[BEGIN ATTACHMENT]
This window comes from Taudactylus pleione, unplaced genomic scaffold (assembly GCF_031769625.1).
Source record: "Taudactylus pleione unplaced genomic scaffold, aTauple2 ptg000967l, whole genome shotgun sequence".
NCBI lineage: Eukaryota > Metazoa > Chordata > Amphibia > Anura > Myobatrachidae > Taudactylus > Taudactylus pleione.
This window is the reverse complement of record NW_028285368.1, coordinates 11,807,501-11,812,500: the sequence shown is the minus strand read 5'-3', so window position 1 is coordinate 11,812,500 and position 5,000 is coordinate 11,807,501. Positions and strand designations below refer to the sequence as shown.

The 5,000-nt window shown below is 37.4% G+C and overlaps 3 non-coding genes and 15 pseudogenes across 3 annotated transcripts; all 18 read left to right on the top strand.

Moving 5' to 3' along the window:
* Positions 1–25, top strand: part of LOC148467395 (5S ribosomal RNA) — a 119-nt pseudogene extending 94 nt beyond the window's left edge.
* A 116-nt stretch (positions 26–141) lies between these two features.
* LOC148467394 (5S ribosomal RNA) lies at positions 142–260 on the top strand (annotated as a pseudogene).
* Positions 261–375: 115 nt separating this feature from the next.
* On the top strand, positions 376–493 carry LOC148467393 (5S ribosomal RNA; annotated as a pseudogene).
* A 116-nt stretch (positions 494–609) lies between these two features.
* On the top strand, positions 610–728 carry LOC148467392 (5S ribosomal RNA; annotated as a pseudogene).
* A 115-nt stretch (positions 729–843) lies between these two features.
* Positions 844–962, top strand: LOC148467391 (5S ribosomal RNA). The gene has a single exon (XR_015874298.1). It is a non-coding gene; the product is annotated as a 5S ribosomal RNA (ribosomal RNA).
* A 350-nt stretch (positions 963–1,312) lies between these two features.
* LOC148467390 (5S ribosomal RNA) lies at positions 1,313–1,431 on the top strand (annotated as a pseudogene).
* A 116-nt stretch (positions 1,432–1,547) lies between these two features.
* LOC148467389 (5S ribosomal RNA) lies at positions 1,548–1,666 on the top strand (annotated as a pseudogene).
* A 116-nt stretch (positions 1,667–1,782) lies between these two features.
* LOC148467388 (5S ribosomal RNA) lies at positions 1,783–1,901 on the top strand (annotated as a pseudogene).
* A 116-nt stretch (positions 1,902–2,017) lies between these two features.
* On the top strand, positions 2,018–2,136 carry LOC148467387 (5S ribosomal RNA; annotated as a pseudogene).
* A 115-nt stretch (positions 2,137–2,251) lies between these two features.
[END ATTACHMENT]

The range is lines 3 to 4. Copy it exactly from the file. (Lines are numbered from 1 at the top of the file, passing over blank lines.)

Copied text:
NCBI lineage: Eukaryota > Metazoa > Chordata > Amphibia > Anura > Myobatrachidae > Taudactylus > Taudactylus pleione.
This window is the reverse complement of record NW_028285368.1, coordinates 11,807,501-11,812,500: the sequence shown is the minus strand read 5'-3', so window position 1 is coordinate 11,812,500 and position 5,000 is coordinate 11,807,501. Positions and strand designations below refer to the sequence as shown.